Often, gardeners and farmers will focus on plants which provide yields in the short term. They will grow annual fruits and vegetables, and, perhaps, plant fruit bushes and fruit trees which will yield only a year or two after planting.
But great gardens and farms seek to provide for people and wildlife not just in the short term, and not only in the medium term either, but also for future generations. Growers who really want their efforts to be sustainable need to be much more far-sighted. They should sometimes plant for yields that they themselves won’t even see.
Integrating longer term, much longer term, goals into a design for your property can help to ensure that you really are not just building a better present, but also really helping to create a better future.
There are ways to integrate long term projects into a design which can also provide more immediate yields. Silvo-arable schemes which integrate arable crops or vegetables between nut trees is just one example of this.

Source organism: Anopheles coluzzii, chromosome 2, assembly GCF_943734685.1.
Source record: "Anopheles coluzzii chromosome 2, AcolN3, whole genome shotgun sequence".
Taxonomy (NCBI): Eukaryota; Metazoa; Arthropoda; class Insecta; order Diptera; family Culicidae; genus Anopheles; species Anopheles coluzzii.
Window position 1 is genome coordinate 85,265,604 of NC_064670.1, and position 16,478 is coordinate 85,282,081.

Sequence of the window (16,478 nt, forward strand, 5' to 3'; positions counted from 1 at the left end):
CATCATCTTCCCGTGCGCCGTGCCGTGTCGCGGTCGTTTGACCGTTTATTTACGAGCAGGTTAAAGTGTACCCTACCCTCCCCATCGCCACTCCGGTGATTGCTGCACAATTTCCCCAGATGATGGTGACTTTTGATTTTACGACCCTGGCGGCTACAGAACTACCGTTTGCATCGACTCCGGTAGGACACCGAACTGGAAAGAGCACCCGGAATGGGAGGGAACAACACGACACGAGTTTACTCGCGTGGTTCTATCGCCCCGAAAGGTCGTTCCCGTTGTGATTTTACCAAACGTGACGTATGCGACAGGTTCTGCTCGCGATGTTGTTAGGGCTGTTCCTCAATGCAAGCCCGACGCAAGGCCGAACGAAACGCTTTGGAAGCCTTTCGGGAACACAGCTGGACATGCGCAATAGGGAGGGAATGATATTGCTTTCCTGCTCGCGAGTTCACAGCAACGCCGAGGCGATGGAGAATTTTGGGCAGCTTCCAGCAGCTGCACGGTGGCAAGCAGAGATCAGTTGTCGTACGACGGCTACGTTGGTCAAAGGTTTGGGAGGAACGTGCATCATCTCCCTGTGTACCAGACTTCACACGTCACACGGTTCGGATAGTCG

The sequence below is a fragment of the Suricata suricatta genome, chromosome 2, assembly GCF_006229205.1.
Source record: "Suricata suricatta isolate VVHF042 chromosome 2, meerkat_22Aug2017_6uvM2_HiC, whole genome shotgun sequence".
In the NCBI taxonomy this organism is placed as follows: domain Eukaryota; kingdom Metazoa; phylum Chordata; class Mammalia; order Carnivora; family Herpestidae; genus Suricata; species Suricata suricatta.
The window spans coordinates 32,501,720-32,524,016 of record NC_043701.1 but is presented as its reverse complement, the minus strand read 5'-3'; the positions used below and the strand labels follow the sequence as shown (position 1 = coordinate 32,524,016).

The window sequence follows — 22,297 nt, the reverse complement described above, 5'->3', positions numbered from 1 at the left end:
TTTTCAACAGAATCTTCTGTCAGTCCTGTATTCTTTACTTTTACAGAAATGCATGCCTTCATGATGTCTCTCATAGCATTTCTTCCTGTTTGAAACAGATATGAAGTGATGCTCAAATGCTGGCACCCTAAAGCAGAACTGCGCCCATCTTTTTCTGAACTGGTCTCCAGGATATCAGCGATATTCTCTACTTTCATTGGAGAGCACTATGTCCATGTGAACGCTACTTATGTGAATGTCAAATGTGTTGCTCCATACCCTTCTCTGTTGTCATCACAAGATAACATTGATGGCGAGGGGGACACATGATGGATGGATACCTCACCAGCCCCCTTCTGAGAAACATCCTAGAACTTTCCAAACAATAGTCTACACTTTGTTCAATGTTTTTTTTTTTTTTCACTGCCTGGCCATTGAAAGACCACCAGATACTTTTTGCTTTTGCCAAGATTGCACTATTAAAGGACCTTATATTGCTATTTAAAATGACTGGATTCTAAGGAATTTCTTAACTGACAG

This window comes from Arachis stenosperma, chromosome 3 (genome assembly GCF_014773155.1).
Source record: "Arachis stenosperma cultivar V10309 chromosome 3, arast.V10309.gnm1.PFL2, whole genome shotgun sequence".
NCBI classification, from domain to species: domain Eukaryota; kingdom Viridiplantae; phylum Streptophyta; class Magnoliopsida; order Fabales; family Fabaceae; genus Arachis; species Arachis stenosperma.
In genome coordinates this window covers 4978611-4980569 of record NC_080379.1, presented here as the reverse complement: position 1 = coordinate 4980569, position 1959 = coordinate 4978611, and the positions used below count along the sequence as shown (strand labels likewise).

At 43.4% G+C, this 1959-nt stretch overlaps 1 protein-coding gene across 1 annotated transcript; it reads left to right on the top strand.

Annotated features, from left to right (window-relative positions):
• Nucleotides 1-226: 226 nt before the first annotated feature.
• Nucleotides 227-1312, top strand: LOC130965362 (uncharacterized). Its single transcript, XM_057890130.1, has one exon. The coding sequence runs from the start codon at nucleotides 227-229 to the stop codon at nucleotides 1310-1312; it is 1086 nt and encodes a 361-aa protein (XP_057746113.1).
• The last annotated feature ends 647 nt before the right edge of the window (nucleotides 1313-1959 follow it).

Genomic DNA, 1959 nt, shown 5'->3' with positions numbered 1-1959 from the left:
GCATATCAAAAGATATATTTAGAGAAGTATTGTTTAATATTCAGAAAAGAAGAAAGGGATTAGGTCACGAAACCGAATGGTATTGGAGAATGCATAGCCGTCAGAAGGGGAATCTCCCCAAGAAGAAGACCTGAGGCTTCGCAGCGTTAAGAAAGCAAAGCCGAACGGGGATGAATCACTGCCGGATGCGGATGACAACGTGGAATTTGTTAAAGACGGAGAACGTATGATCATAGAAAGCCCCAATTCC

Here in Scotland, many common culinary nut trees do not thrive. The hazel is one which does, and chestnuts can thrive in some areas. One interesting idea being explored, however, is the potential of the monkey-puzzle tree, Araucaria araucana.
Native to Chile, this tree does remarkably well in Scotland. The tree, endangered in its native range, could find a home here and be useful. It could become a useful protein source for the future, particularly in western parts of the country where not many other nuts can be grown.
But growers need to be forward thinking, since cones are not produced for at least 20 years, and usually more like 40. So including these in a planting scheme on a farm or in a much larger garden is just one example of planting for the long term which could potentially pay off down the line.
The rewards could be great if more people were willing to plant for their grandchildren, and not just for themselves.